Friday, October 18, 2019
Community Library Opens a Front Porch for the Community
Kristin Poole was the first to try out one of the new self-checkout machines.
Tuesday, July 2, 2019


The Community Library unveiled a new self-checkout station Monday, along with a front porch for the community.

Director Jenny Emery Davidson cut the ribbon on the new front entryway on Spruce Street as more than three dozen people looked on.

She quoted Shel Silverstein’s “If you are a dreamer, come in…” And then the new automatic doors ushered people into a spacious entryway looking onto the library’s iconic fireplace, which boasts dark rocks believed to have been plucked from a quarry near Challis.

Jenny Emery Davidson, wearing an orange Community Library T-shirt, celebrates the ribbon cutting with Carter Hedberg.

An oak floor reclaimed from a barn in Jerome comprised the floor of the entry way underneath lights shrouded in thin wooden panels.

“Having been on the library board for 16 years, this is a much-needed upgrade,” said Carol Harlig. “It’s so much more inviting. And it’s so exciting to see what the community can do together. “

“It’s so beautiful and exciting when you walk in,” said Tedde Reid, who has been a fulltime member of the community just the past few years.

“I think it’s fabulous,” added Kristin Poole. “So open, so light, so inviting. And, once again, what an amazing community.”

Pam Parker and Aly Wepplo check out the shiny new sorting apparatus.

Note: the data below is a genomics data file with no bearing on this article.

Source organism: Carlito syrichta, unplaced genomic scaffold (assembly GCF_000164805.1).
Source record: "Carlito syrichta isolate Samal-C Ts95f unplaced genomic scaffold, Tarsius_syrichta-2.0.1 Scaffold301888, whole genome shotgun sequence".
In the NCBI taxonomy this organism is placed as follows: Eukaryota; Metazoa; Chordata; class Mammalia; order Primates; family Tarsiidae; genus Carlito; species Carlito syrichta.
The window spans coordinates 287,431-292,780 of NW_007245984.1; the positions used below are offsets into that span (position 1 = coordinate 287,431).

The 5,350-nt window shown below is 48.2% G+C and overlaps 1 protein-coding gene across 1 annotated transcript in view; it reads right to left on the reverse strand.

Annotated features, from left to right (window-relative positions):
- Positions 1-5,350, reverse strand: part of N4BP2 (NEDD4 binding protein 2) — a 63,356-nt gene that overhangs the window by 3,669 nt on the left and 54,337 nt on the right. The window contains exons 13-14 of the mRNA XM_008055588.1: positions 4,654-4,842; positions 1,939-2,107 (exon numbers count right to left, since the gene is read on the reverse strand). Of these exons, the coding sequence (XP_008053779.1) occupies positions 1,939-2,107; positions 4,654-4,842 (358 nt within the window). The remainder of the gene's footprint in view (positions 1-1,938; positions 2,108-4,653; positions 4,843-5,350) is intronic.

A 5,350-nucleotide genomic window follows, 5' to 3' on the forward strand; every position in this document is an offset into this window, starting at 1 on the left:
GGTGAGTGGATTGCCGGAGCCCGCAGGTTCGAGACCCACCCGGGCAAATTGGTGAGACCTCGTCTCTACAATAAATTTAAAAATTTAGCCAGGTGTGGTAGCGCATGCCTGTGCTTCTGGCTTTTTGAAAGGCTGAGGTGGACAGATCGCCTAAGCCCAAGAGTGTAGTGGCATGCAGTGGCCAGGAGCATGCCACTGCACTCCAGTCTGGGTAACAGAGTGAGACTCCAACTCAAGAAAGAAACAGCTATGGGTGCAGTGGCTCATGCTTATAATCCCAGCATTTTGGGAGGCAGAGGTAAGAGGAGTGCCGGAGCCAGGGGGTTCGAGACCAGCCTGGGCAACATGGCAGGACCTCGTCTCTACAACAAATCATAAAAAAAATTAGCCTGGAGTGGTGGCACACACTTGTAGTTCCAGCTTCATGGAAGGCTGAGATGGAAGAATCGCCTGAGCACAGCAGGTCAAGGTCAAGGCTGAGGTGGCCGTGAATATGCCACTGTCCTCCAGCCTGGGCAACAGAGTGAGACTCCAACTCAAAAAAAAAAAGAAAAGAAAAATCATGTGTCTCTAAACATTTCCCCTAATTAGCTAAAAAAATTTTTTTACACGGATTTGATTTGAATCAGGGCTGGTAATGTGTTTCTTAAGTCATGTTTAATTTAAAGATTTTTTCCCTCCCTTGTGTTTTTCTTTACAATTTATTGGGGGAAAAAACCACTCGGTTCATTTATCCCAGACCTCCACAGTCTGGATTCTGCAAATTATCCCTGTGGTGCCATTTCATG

It was the front entryway that started the library on a reimagining journey that led to a two-year makeover, said Davidson.

“It didn’t meet accessibility standards, it was cracked and the concrete was crumbling, the curb was dilapidated and snow removal was a problem,” she said. “We wanted to create a front entrance that is inviting and to make it easy for people to come in the door, whether they are carrying stacks of books or  have babies in tow, whether they’re using a wheelchair or are on crutches.”

The sidewalks in front of the library are now heated so patrons don’t have to worry about slipping on ice. A wide ramp sitting behind block letters pronouncing “The Community Library” offer easier access for wheelchair users than before. And benches offer a place for patrons to enjoy summer breezes.

Inside, the main service desk has been moved to the side, allowing a more open passageway into the library. And half of that desk is lower to the floor, allowing librarians to sit while they help people and allowing children and people using wheelchairs to be able to interact with the librarian easily.

The Community Library hopes to exhibit Dale Chilhuly’s blown glass in its new entryway beginning in early August. Special books displays are also expected to rotate in and out.

On the wall is a self-check-in screen where a person can deposit books and audiotapes, which then follow a conveyor belt that sorts them into fiction, nonfiction, children’s, audiotapes and books on hold.